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Father filmed the German surrender at Scapa Flow


Receiving a Lifetime Achievement Award at the Camerimage festival
Billy Williams Film-maker
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There's a film festival which is held in Poland in December each year, called Camerimage and I've been going there for the last four years now, and I shall be going again this year. And that's absolutely wonderful, especially, I think, for any young person who is interested in cinematography because hundreds of students go and dozens and dozens of leading cinematographers. During the course of the week they show about 15 or 16 films that are in competition for the best cinematography. They have a whole day devoted to student films. Last year I was on the jury for the student films and saw 42 films in one day. And some... some of the work was absolutely astounding. The film that won the... what's called The Golden Tadpole — that's the top award — was marvellous,; marvellous piece of cinematography, and it was done by a student. And so... and there's a lot of the, you know, experimental work being done by... by younger filmmakers that we can all learn a lot from and it's a great coming together of... of people who love cinematography. And I was greatly honoured when, in the year 2000, they told me they would like to give me a Lifetime Achievement award and they'd like to produce a book featuring my career, which... which they did beautifully. And on the Saturday, the last Saturday of... of the week, they have all the awards for the best film and the best student film and so on, and they make this Lifetime Achievement award and, you know, I was joined in this roster from previous years of people like Haskell Wexler and Vilmos Zsigmond and László Kovács, Conrad Hall, Vittorio Storaro, Sven Nykvist, Giuseppe Rotunno, Witold Sobociński and all these wonderful cameramen, and I thought how... greatly honoured I was to be included. So it was a great occasion and Ann came over to be with me and of course, I had to make an acceptance speech and I said that the really... the reason I was standing here was really due to luck because I was lucky that my father was a cinematographer and I was introduced to cameras and filmmaking at a very early age. I was lucky in the directors and actors that I'd worked with during my career and I was lucky that I'd had such a wonderful partner as Anne, who’s always been so supportive and understanding, and always reads the scripts of all the movies that I've done and... and she's given me wonderful support throughout my career and... and I've enjoyed it and I've had a marvellous time and I'm still having a marvellous time, so, you know, I'm happy.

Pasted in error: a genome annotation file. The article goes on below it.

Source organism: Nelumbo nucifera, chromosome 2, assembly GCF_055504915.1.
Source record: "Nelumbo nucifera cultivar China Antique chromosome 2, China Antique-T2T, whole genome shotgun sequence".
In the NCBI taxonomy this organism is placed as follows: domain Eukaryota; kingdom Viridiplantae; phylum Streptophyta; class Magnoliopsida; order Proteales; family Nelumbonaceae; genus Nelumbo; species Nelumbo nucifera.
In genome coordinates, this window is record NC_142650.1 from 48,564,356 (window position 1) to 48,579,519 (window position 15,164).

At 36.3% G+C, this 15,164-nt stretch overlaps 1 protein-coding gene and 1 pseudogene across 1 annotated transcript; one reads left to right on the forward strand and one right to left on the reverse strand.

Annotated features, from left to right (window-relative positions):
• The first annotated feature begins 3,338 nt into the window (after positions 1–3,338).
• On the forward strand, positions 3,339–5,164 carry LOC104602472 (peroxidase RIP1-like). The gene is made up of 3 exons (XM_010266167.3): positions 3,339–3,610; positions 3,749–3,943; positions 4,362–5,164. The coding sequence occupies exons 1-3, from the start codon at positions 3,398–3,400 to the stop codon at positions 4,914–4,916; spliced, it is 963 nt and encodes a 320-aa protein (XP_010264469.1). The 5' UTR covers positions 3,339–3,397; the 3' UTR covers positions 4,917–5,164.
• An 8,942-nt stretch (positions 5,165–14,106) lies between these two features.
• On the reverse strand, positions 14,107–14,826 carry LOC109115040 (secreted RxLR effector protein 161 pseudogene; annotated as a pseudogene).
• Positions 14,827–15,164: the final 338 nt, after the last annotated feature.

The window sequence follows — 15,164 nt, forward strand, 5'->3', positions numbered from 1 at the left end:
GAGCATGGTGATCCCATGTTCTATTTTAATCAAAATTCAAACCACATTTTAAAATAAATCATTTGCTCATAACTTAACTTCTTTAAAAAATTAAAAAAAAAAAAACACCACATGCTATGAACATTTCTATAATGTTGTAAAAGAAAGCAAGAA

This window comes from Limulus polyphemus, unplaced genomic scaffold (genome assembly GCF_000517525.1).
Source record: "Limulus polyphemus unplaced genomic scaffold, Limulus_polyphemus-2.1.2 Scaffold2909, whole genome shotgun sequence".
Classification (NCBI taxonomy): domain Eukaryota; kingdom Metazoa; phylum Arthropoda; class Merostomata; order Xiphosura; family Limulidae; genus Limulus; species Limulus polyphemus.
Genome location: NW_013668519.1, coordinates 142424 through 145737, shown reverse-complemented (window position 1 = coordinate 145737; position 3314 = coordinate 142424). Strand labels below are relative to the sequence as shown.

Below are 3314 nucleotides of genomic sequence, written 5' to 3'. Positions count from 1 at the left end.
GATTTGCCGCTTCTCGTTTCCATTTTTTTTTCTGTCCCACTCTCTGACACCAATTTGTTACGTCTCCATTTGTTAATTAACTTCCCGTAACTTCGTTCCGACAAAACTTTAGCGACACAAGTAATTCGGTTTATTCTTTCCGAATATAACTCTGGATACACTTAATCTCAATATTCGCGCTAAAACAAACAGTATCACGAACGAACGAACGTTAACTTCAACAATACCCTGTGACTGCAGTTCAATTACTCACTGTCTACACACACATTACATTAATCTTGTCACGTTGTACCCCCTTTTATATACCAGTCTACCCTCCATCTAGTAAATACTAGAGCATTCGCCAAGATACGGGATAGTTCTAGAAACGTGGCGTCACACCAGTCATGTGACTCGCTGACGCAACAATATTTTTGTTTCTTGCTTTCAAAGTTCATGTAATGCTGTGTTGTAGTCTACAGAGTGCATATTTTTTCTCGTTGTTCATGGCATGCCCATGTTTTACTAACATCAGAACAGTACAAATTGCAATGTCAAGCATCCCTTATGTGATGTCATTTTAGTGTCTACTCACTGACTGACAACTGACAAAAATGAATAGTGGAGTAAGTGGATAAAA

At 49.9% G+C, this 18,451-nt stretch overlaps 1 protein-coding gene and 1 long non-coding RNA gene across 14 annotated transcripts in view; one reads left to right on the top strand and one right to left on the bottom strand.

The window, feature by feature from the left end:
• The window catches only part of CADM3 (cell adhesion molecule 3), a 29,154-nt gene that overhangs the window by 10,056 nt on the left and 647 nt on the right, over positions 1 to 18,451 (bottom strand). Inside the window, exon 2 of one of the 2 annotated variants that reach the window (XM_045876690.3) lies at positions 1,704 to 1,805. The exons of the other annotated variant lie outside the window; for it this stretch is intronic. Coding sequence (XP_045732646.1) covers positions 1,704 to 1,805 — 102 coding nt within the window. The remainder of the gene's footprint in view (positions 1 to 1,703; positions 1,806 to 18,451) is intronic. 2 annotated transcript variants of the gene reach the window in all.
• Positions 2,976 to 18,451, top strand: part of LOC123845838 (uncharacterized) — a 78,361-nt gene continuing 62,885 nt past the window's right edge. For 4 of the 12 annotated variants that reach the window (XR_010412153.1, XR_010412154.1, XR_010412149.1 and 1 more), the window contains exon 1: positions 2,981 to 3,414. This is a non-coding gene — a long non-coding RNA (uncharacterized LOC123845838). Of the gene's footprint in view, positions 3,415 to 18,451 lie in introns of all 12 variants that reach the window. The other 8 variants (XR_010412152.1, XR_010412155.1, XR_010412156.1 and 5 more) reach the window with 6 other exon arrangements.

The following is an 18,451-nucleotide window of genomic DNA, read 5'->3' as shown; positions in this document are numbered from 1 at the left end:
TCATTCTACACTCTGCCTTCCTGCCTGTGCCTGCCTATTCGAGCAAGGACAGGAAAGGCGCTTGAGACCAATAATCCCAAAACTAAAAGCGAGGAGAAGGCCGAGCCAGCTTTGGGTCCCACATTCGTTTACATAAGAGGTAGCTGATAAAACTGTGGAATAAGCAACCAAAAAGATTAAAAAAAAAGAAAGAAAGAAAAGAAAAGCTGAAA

Billy Williams, London-born cinematographer Billy Williams gained his first two Oscar nominations for the acclaimed “Women in Love” and “On Golden Pond”. His third nomination, which was successful, was for the epic “Gandhi”. He was President of the British Society of Cinematographers, and was awarded the Camera Image Festival’s Lifetime Achievement Award in 2000.

Listeners: Neil Binney

Neil Binney began working as a 'clapper boy' in 1946 on spin-off films from steam radio such as "Dick Barton". Between 1948-1950 he served as a Royal Air Force photographer. From 1950 he was a Technicolor assistant technician working on films such as John Ford's "Mogambo" (photographed by Freddie Young), Hitchcock's "The Man Who Knew Too Much" (Bob Burke), and Visconti's "Senso" (G.R. Aldo/B. Cracker). As a camera assistant he worked on "Mind Benders", "Billy Liar" and "This Sporting Life". Niel Binney became a camera operator in 1963 and worked with, among others, Jack Cardiff, Fred Tammes and Billy Williams. He was elected associate member of the British Society of Cinematographers in 1981 and his most recent credits include "A Fish Called Wanda" and "Fierce Creatures".

Duration: 3 minutes, 15 seconds

Date story recorded: September 2003

Date story went live: 24 January 2008